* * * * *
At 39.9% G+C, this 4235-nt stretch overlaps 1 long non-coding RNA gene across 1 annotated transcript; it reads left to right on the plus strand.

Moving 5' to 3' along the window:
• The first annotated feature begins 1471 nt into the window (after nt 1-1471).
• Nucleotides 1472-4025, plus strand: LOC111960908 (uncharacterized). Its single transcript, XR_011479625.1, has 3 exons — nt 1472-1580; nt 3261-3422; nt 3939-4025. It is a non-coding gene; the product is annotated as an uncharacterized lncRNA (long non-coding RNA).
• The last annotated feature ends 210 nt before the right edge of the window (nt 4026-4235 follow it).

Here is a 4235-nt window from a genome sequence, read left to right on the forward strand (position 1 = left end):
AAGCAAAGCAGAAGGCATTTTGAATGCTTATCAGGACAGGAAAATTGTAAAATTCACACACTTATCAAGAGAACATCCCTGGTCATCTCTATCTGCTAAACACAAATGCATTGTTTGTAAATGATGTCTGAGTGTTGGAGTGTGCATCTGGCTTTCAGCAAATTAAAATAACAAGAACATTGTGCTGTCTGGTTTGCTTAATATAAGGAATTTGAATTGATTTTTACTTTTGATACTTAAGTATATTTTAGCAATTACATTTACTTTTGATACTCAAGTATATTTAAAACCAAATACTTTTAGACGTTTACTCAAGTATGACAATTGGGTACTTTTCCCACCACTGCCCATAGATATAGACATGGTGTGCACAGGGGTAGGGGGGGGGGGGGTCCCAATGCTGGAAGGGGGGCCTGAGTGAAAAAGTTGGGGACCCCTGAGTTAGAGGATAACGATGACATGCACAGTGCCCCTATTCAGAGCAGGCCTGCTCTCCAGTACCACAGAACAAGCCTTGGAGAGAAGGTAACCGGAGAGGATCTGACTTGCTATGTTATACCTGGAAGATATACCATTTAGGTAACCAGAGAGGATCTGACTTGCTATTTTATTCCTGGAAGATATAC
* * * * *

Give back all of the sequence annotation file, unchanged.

At 39.9% G+C, this 4235-nt stretch overlaps 1 long non-coding RNA gene across 1 annotated transcript; it reads left to right on the plus strand.

Moving 5' to 3' along the window:
• The first annotated feature begins 1471 nt into the window (after nt 1-1471).
• Nucleotides 1472-4025, plus strand: LOC111960908 (uncharacterized). Its single transcript, XR_011479625.1, has 3 exons — nt 1472-1580; nt 3261-3422; nt 3939-4025. It is a non-coding gene; the product is annotated as an uncharacterized lncRNA (long non-coding RNA).
• The last annotated feature ends 210 nt before the right edge of the window (nt 4026-4235 follow it).

Here is a 4235-nt window from a genome sequence, read left to right on the forward strand (position 1 = left end):
AAGCAAAGCAGAAGGCATTTTGAATGCTTATCAGGACAGGAAAATTGTAAAATTCACACACTTATCAAGAGAACATCCCTGGTCATCTCTATCTGCTAAACACAAATGCATTGTTTGTAAATGATGTCTGAGTGTTGGAGTGTGCATCTGGCTTTCAGCAAATTAAAATAACAAGAACATTGTGCTGTCTGGTTTGCTTAATATAAGGAATTTGAATTGATTTTTACTTTTGATACTTAAGTATATTTTAGCAATTACATTTACTTTTGATACTCAAGTATATTTAAAACCAAATACTTTTAGACGTTTACTCAAGTATGACAATTGGGTACTTTTCCCACCACTGCCCATAGATATAGACATGGTGTGCACAGGGGTAGGGGGGGGGGGGGTCCCAATGCTGGAAGGGGGGCCTGAGTGAAAAAGTTGGGGACCCCTGAGTTAGAGGATAACGATGACATGCACAGTGCCCCTATTCAGAGCAGGCCTGCTCTCCAGTACCACAGAACAAGCCTTGGAGAGAAGGTAACCGGAGAGGATCTGACTTGCTATGTTATACCTGGAAGATATACCATTTAGGTAACCAGAGAGGATCTGACTTGCTATTTTATTCCTGGAAGATATAC